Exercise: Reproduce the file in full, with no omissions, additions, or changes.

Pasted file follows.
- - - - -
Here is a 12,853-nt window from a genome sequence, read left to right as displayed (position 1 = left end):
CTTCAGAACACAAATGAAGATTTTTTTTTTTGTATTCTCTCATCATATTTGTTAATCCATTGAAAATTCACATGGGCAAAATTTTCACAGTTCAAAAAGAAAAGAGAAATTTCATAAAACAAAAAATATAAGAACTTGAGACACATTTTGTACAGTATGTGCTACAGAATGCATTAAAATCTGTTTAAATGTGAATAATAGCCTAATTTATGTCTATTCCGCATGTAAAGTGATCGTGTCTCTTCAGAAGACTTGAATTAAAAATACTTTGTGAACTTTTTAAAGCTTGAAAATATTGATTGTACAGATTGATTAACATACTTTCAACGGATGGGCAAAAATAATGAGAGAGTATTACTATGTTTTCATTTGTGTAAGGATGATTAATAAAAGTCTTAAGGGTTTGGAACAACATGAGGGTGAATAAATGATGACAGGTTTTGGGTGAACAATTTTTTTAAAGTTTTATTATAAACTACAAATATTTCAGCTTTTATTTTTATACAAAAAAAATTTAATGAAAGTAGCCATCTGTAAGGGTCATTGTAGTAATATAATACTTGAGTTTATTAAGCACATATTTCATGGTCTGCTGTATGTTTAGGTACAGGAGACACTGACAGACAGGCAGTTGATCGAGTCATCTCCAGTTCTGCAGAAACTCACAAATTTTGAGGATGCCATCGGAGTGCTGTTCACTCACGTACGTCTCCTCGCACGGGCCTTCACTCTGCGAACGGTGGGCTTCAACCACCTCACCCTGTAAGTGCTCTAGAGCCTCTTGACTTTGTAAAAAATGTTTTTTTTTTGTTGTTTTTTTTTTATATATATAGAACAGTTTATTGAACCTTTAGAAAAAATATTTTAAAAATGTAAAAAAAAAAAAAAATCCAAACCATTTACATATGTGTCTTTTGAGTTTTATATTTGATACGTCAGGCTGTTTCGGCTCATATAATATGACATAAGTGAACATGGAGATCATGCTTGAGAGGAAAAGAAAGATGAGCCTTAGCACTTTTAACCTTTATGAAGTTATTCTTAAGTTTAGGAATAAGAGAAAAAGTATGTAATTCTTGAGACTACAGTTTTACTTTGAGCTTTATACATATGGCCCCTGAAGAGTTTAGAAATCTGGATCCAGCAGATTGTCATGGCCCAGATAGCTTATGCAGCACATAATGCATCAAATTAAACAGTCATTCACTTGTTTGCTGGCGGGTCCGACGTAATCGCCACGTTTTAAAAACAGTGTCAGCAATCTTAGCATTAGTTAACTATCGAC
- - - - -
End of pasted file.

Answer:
Here is a 12,853-nt window from a genome sequence, read left to right as displayed (position 1 = left end):
CTTCAGAACACAAATGAAGATTTTTTTTTTTGTATTCTCTCATCATATTTGTTAATCCATTGAAAATTCACATGGGCAAAATTTTCACAGTTCAAAAAGAAAAGAGAAATTTCATAAAACAAAAAATATAAGAACTTGAGACACATTTTGTACAGTATGTGCTACAGAATGCATTAAAATCTGTTTAAATGTGAATAATAGCCTAATTTATGTCTATTCCGCATGTAAAGTGATCGTGTCTCTTCAGAAGACTTGAATTAAAAATACTTTGTGAACTTTTTAAAGCTTGAAAATATTGATTGTACAGATTGATTAACATACTTTCAACGGATGGGCAAAAATAATGAGAGAGTATTACTATGTTTTCATTTGTGTAAGGATGATTAATAAAAGTCTTAAGGGTTTGGAACAACATGAGGGTGAATAAATGATGACAGGTTTTGGGTGAACAATTTTTTTAAAGTTTTATTATAAACTACAAATATTTCAGCTTTTATTTTTATACAAAAAAAATTTAATGAAAGTAGCCATCTGTAAGGGTCATTGTAGTAATATAATACTTGAGTTTATTAAGCACATATTTCATGGTCTGCTGTATGTTTAGGTACAGGAGACACTGACAGACAGGCAGTTGATCGAGTCATCTCCAGTTCTGCAGAAACTCACAAATTTTGAGGATGCCATCGGAGTGCTGTTCACTCACGTACGTCTCCTCGCACGGGCCTTCACTCTGCGAACGGTGGGCTTCAACCACCTCACCCTGTAAGTGCTCTAGAGCCTCTTGACTTTGTAAAAAATGTTTTTTTTTTGTTGTTTTTTTTTTATATATATAGAACAGTTTATTGAACCTTTAGAAAAAATATTTTAAAAATGTAAAAAAAAAAAAAAATCCAAACCATTTACATATGTGTCTTTTGAGTTTTATATTTGATACGTCAGGCTGTTTCGGCTCATATAATATGACATAAGTGAACATGGAGATCATGCTTGAGAGGAAAAGAAAGATGAGCCTTAGCACTTTTAACCTTTATGAAGTTATTCTTAAGTTTAGGAATAAGAGAAAAAGTATGTAATTCTTGAGACTACAGTTTTACTTTGAGCTTTATACATATGGCCCCTGAAGAGTTTAGAAATCTGGATCCAGCAGATTGTCATGGCCCAGATAGCTTATGCAGCACATAATGCATCAAATTAAACAGTCATTCACTTGTTTGCTGGCGGGTCCGACGTAATCGCCACGTTTTAAAAACAGTGTCAGCAATCTTAGCATTAGTTAACTATCGAC